Nearly 70% of talent managers and recruitment professionals are concerned about the shortage of talented recruits available to fill roles. Accompanied by the increasing competition for available skills and skill shortages across a range of industries, talent managers are increasingly struggling to source suitable talent for roles.
Around 54% of talent managers commented that their companies now had more open positions seeking relevant candidates, than ever before. This has resulted in looking further afield for skilled talent and exploring alternative options including international succession planning to reduce the risk of this occurring again in the near future.
Recruitment approaches misalignment
Major shifts in corporate strategies are resulting in ripples in the way talent is sourced and recruited. It’s also leaving company cultures in limbo, meaning that the talent available isn’t able to gauge the effectiveness and suitability of the workplace accurately and are more likely to simply steer clear as a result.
Internal disagreements among business functions have resulted in an uncertain approach to how companies approach, source, interview and hire new employees. The recruitment process is being upheaved and leaving talent managers with a considerable amount of uncertainty when trying to find talent suited to the company.
Over 70% of c-suite leaders want a foot in the recruitment process. Although this is a positive step, in the c-suite showing interest across all departments of the business, however, it does also muddy the waters in terms of strategy and increases the pressure on those who manage talent acquisition and recruitment.
Typically, there will be processes and methodology to the recruitment strategy, which has been adhered to ensure the best results and by professionals in the recruitment field. Sometimes, the introduction of a c-suite member into the process can upheave these processes and not always for the better. However, collaboration and support from the c-suite can also lead to dramatic changes in the capability of talent management systems.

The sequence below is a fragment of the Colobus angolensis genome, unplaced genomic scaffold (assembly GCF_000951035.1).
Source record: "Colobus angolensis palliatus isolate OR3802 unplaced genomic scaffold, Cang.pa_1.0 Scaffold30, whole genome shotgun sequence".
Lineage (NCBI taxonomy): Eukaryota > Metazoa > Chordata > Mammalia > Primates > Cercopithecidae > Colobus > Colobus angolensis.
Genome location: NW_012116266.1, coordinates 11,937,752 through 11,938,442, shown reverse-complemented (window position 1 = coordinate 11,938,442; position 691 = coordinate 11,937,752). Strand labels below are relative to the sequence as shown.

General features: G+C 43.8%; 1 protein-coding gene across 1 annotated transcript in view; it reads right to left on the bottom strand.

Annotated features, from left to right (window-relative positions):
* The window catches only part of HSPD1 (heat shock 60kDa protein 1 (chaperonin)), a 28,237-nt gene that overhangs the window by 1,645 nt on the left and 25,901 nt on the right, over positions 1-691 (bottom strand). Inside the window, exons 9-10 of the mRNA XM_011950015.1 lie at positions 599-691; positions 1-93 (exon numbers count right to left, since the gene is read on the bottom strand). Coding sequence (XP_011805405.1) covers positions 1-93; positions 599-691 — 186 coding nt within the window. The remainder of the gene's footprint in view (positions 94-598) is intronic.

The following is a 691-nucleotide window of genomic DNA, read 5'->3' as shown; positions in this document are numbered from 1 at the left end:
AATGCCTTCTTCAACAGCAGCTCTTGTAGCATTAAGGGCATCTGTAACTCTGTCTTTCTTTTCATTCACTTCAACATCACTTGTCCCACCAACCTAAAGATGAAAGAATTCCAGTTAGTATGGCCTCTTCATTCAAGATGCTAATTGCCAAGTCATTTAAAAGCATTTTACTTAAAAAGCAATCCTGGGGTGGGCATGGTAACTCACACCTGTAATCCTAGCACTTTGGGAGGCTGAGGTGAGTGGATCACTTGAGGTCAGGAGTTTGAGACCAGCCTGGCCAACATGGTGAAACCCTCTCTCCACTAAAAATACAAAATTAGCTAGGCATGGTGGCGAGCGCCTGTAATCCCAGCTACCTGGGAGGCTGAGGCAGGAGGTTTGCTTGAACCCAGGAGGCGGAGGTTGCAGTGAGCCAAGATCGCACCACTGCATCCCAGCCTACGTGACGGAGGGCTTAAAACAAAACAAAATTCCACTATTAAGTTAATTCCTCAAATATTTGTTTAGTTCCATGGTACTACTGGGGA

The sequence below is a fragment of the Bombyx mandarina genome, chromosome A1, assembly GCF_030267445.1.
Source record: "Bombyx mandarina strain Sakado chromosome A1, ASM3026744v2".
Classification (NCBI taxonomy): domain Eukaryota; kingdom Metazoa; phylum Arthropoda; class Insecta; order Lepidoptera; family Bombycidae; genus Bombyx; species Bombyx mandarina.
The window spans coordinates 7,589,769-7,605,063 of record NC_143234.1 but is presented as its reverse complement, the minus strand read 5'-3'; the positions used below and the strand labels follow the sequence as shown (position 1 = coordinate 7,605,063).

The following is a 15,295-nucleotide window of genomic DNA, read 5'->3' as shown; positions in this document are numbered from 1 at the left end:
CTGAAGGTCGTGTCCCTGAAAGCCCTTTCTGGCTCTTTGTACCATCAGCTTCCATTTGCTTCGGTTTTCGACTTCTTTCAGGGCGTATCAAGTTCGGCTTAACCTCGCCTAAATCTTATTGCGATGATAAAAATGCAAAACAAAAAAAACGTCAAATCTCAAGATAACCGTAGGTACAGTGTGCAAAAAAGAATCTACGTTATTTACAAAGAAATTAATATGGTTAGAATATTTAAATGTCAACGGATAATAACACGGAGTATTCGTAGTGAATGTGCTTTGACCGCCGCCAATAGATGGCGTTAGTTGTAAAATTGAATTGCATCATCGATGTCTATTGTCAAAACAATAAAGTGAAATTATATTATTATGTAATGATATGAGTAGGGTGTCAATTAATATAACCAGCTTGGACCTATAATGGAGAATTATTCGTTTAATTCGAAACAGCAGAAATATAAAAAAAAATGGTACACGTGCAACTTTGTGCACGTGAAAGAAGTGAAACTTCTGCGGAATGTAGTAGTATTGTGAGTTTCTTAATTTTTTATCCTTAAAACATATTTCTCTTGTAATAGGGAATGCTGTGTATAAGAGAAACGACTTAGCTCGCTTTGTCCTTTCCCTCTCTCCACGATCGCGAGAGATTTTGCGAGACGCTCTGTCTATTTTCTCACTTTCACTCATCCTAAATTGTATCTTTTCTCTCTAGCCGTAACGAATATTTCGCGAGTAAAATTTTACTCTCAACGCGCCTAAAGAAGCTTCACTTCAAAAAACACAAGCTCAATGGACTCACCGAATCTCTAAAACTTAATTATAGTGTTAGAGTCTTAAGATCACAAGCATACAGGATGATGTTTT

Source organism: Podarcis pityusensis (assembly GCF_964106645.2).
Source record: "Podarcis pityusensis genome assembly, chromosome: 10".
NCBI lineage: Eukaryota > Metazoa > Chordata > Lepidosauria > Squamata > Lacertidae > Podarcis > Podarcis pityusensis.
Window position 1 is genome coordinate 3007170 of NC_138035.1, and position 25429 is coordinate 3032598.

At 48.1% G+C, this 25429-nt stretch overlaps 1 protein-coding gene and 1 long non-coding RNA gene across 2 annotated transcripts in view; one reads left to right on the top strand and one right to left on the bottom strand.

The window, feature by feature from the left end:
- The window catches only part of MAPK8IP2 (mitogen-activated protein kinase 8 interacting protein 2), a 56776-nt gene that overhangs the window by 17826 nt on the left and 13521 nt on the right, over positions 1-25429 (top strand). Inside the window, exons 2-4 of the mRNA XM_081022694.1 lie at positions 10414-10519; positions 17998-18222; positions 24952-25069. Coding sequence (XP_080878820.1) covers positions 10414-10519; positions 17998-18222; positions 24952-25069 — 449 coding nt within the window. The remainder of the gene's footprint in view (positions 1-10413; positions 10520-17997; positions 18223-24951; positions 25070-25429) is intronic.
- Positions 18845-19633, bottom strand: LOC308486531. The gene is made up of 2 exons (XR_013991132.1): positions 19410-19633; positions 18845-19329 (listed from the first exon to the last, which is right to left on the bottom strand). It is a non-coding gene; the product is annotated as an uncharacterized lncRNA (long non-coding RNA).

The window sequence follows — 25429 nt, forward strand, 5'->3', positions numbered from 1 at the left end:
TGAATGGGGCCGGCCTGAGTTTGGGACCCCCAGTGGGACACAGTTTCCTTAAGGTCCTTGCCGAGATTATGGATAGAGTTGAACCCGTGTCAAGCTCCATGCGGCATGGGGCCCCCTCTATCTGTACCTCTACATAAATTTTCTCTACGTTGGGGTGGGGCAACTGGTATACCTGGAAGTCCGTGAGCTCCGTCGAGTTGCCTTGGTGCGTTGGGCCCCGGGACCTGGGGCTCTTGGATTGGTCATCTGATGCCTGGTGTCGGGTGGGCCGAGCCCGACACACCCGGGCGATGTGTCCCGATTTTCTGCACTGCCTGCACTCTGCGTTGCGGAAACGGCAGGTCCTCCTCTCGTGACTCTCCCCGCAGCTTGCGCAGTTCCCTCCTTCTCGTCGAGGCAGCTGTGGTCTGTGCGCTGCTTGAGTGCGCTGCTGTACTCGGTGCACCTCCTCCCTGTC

For example, if a member of the c-suite can see the value in increasing the offering to attract new talent or understand the justification in implementing new technology which will streamline or improve the system, then they may be able to secure funding quicker and easier. Communication between the c-suite and recruitment managers should be open and honest, in order to be able to find the best people and ensure that the company can support them in their career in the same way they expect a new talent to benefit the company.
Many companies are now looking to hire contingent labour, both locally and internationally, to cover all levels of the business. This includes a quarter of contingent hires attributed to senior leadership roles, 28% at manager level and 41% at entry level. This allows the company to build a workforce of a variety of people, covering a range of project-based roles. This approach also has the potential to offer greater flexibility to companies and project-based staff are anticipated to comprise around 65% of companies in the near future.